Ancient Rome was a frequent subject of Victorian historical fiction and also popular throughout the 20th century. It was similarly popular in movies, though it fell out of fashion for a couple of decades until the game-changing success of Ridley Scott’s Gladiator, released in 2000. Since then the floodgates of fictional Rome have been torn open.
But Rome means different things to different people. For some it is a military story of imperialism and war in foreign lands. For others it is the victim-tale of the conquered (especially if the conquered happen to be British or Judaic). For others it is broadly cultural: how could people be so similar to us and so different? There is a broad strand of historicals that touch on the New Testament stories, including many new ‘gospels’ and a wealth of faith stories, as well as some militantly anti-Christian novels. There are Roman detective novels, military historicals, sea stories, epics, and literary novels.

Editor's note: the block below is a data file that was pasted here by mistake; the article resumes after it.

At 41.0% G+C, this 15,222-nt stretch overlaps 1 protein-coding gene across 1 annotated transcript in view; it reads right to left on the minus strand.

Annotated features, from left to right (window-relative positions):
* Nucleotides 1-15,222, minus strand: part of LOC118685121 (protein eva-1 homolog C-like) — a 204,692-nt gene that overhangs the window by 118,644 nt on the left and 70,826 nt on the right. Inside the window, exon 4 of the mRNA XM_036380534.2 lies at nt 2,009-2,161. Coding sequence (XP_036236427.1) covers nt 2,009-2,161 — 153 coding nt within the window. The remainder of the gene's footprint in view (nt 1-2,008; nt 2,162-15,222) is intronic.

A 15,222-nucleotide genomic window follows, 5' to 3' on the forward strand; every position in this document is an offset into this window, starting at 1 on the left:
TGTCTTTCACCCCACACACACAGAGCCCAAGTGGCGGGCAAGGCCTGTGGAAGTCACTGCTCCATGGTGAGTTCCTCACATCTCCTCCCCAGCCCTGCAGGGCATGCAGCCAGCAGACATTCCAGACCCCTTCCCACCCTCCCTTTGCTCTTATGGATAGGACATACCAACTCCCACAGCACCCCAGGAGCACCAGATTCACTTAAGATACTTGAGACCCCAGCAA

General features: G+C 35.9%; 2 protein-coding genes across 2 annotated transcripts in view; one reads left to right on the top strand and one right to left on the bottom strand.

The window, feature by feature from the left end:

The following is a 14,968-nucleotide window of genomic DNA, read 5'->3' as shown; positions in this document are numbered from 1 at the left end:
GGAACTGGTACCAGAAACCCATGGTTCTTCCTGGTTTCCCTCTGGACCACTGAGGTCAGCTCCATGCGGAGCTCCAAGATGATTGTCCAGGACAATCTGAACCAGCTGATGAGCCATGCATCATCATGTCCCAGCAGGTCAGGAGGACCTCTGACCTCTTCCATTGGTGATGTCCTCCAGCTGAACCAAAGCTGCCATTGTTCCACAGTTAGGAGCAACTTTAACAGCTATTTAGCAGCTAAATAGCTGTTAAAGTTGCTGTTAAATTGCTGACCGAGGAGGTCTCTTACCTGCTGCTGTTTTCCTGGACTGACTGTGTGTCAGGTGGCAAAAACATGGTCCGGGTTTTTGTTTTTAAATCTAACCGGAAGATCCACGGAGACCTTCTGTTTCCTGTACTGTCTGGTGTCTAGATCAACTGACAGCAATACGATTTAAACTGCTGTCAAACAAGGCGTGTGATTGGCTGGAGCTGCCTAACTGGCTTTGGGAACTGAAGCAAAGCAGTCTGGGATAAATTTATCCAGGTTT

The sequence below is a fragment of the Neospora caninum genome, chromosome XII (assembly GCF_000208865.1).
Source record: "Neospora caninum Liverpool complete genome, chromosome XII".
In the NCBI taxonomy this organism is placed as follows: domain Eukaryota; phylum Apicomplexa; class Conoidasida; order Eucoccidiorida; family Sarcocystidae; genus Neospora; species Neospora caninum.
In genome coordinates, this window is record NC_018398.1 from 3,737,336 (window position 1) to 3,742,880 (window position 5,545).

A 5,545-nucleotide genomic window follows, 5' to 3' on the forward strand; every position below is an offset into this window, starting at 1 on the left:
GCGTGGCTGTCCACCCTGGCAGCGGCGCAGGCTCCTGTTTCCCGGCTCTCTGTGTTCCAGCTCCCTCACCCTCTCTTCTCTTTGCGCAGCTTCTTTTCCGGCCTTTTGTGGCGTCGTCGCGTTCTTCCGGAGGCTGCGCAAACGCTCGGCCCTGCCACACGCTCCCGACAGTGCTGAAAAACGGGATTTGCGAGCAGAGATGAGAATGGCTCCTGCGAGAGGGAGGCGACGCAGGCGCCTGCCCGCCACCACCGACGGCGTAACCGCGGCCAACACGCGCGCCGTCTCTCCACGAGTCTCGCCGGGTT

Biographical novels are perhaps the richest vein – for literature and ‘box office’.